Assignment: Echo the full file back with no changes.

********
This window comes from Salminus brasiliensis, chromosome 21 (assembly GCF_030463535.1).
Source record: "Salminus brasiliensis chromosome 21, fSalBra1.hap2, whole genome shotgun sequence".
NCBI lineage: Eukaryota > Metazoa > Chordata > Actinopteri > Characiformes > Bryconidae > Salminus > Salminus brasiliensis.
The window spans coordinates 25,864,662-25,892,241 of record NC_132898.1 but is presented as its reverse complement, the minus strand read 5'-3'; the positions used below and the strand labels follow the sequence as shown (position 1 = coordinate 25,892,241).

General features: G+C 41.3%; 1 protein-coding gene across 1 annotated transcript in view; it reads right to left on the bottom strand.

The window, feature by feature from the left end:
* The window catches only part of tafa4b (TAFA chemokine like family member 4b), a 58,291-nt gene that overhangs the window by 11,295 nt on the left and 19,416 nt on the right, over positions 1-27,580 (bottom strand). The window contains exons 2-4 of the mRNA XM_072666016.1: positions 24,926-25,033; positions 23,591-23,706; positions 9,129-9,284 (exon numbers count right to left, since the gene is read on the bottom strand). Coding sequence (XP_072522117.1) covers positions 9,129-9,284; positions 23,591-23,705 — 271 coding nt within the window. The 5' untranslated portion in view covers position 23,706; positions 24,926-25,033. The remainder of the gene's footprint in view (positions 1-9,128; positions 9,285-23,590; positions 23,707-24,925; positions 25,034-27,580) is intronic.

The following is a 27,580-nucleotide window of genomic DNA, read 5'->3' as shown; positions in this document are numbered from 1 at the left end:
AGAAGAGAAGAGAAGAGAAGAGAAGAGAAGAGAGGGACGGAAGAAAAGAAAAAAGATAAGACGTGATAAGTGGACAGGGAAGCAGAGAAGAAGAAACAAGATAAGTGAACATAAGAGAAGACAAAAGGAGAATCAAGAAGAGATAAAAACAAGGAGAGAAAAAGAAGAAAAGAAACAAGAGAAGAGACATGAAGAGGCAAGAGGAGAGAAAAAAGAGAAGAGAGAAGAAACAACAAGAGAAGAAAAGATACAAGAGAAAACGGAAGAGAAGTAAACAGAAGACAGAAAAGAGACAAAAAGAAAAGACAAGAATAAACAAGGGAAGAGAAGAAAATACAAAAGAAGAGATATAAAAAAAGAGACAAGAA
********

This window comes from Salminus brasiliensis, chromosome 21 (assembly GCF_030463535.1).
Source record: "Salminus brasiliensis chromosome 21, fSalBra1.hap2, whole genome shotgun sequence".
NCBI lineage: Eukaryota > Metazoa > Chordata > Actinopteri > Characiformes > Bryconidae > Salminus > Salminus brasiliensis.
The window spans coordinates 25,864,662-25,892,241 of record NC_132898.1 but is presented as its reverse complement, the minus strand read 5'-3'; the positions used below and the strand labels follow the sequence as shown (position 1 = coordinate 25,892,241).

General features: G+C 41.3%; 1 protein-coding gene across 1 annotated transcript in view; it reads right to left on the bottom strand.

The window, feature by feature from the left end:
* The window catches only part of tafa4b (TAFA chemokine like family member 4b), a 58,291-nt gene that overhangs the window by 11,295 nt on the left and 19,416 nt on the right, over positions 1-27,580 (bottom strand). The window contains exons 2-4 of the mRNA XM_072666016.1: positions 24,926-25,033; positions 23,591-23,706; positions 9,129-9,284 (exon numbers count right to left, since the gene is read on the bottom strand). Coding sequence (XP_072522117.1) covers positions 9,129-9,284; positions 23,591-23,705 — 271 coding nt within the window. The 5' untranslated portion in view covers position 23,706; positions 24,926-25,033. The remainder of the gene's footprint in view (positions 1-9,128; positions 9,285-23,590; positions 23,707-24,925; positions 25,034-27,580) is intronic.

The following is a 27,580-nucleotide window of genomic DNA, read 5'->3' as shown; positions in this document are numbered from 1 at the left end:
AGAAGAGAAGAGAAGAGAAGAGAAGAGAAGAGAGGGACGGAAGAAAAGAAAAAAGATAAGACGTGATAAGTGGACAGGGAAGCAGAGAAGAAGAAACAAGATAAGTGAACATAAGAGAAGACAAAAGGAGAATCAAGAAGAGATAAAAACAAGGAGAGAAAAAGAAGAAAAGAAACAAGAGAAGAGACATGAAGAGGCAAGAGGAGAGAAAAAAGAGAAGAGAGAAGAAACAACAAGAGAAGAAAAGATACAAGAGAAAACGGAAGAGAAGTAAACAGAAGACAGAAAAGAGACAAAAAGAAAAGACAAGAATAAACAAGGGAAGAGAAGAAAATACAAAAGAAGAGATATAAAAAAAGAGACAAGAA